What are you reading?

A weekly look over the shoulders of our scholar-reviewers

May 6, 2010

Alan Campbell, formerly reader in labour and social history, University of Liverpool, has spent the election campaign rereading Trade Unions in a Neoliberal World: British Trade Unions under New Labour (Routledge, 2009), edited by Gary Daniels and John McIlroy. "Its forensic analysis of the past 13 years of New Labour transcends the title and provides numerous insights not only into how the Blair/Brown project disintegrated but also the party's current electoral predicament."

James Clarke, course coordinator, BA (Hons) film and screen media design, Hereford College of Arts, is reading Henry David Thoreau's Letters to a Spiritual Seeker (W.W. Norton, 2004), edited by Bradley P. Dean. "A stirring anthology of correspondence between the great Thoreau and Harrison Blake, one of Thoreau's first fans. The letters are a fascinating supplement to Thoreau's more widely known Walden and Journals. His clarity of thought makes for a seemingly never-ending flow of smart thinking and feeling. I cannot see how I will ever tire of it."

Mary Evans is visiting Fellow at the Gender Institute, London School of Economics. "I am reading Frederic Schwartz's Blind Spots: Critical Theory and the History of Art in Twentieth Century Germany (Yale University Press, 2005). It was recommended to me just after I watched the recent TV programme about art at Goldsmiths. The book shows how we can understand what might be 'blind spots' of the present; it is an exciting and paradigmatic example of how to make connections between the visual arts and the social world, a model for that missing concluding programme."

A.W. Purdue, visiting professor in modern history, Northumbria University, is reading Christopher Harvie's Broonland: The Last Days of Gordon Brown (Verso, 2010). "'The Broons', a long-running comic strip in the Scottish Sunday Post, are a working-class family who can be seen as symbolising the traditional values of industrial-urban Scottish society. That society has been replaced by what Harvie sees as a consumer society powered by global finance now on the brink of collapse. In this breathless but provocative book, Harvie, a Nationalist MSP, identifies the man responsible: Brown. No doubt, there is much that is rotten in the state of Scotland and the United Kingdom, but how much of the blame should be laid at Brown's door and how much should be shouldered by the ethos of tartan socialism is debatable."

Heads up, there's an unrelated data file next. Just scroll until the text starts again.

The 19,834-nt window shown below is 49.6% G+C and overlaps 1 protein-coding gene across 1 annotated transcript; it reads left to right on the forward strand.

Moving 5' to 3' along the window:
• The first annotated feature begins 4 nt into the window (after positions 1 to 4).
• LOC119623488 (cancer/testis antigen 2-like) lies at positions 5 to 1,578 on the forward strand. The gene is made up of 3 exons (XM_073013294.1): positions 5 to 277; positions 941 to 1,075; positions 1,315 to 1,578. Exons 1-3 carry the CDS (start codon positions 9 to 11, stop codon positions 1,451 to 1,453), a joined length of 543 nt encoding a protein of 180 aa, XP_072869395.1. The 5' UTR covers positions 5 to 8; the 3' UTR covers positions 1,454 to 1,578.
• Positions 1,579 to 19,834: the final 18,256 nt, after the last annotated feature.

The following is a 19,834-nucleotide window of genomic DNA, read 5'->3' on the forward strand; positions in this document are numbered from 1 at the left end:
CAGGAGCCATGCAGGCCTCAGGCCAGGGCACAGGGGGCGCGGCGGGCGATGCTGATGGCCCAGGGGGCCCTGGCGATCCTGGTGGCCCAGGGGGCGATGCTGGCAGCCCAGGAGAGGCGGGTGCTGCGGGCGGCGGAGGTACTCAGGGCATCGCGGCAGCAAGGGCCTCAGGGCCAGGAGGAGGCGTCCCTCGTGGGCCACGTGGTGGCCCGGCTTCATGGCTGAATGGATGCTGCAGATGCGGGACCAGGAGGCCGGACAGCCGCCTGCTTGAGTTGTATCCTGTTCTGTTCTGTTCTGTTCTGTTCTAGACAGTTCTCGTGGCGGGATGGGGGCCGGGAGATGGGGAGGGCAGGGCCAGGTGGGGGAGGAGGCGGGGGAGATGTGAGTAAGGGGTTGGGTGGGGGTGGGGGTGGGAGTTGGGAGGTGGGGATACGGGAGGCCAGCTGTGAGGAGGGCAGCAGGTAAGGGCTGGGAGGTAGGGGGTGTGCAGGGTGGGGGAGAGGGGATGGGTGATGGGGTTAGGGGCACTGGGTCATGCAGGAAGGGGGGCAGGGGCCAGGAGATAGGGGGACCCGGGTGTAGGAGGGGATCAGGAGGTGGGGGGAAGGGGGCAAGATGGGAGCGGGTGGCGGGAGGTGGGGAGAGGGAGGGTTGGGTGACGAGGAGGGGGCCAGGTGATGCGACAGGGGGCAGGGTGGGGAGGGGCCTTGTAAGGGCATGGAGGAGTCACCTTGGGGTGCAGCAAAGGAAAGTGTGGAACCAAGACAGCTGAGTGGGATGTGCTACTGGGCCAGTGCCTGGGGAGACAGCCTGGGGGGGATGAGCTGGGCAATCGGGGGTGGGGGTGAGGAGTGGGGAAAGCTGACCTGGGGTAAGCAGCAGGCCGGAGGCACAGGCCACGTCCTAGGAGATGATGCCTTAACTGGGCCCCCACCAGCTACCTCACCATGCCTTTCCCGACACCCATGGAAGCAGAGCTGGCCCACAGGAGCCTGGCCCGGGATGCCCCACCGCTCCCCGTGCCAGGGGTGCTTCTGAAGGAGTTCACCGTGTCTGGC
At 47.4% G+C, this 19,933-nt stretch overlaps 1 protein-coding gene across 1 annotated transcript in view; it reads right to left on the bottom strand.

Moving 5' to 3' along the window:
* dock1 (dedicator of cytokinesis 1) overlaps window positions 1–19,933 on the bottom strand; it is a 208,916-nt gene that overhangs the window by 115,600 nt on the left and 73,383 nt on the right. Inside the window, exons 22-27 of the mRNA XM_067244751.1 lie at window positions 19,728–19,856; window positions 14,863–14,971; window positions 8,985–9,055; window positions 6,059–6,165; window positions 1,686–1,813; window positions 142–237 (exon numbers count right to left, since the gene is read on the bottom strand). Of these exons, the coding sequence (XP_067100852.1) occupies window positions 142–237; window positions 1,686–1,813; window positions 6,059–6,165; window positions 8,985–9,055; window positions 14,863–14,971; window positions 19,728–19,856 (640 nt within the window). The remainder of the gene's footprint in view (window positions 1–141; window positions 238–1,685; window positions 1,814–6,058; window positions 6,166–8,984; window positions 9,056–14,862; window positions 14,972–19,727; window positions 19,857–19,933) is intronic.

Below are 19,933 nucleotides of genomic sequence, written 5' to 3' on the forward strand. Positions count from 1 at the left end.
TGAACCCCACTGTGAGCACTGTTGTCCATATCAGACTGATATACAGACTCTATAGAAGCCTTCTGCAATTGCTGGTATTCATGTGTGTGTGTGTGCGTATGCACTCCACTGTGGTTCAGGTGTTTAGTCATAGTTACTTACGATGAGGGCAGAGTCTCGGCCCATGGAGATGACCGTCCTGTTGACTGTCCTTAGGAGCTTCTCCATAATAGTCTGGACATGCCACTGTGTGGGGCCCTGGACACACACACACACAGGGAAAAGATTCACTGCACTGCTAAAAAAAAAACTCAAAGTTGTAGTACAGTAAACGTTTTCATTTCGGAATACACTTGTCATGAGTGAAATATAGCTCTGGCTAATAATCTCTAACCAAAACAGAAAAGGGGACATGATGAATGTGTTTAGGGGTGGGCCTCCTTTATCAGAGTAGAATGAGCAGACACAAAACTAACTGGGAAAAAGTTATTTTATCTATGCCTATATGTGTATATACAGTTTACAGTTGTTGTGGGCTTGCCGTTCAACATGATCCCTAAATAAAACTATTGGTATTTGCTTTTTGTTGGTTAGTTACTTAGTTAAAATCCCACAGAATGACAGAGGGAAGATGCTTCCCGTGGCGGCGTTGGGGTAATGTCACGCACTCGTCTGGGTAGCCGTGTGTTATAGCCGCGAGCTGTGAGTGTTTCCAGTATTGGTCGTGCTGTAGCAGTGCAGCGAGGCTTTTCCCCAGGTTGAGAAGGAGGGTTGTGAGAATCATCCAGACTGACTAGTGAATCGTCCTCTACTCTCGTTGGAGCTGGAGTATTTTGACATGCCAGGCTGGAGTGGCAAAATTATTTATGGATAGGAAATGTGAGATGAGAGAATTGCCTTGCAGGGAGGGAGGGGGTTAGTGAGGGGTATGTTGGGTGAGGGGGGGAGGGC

Edward Quipp is a visiting research Fellow at the Institute of English Studies and an administrator at the School of Oriental and African Studies, University of London. "Works on the relation of poets to one another can be uninspiring affairs, but Christopher Ricks' True Friendship: Geoffrey Hill, Anthony Hecht, and Robert Lowell under the Sign of Eliot and Pound (Yale University Press, 2010) is an exemplary study of the negotiations of three outstanding talents circling their illustrious forebears. A book of striking perspicacity."

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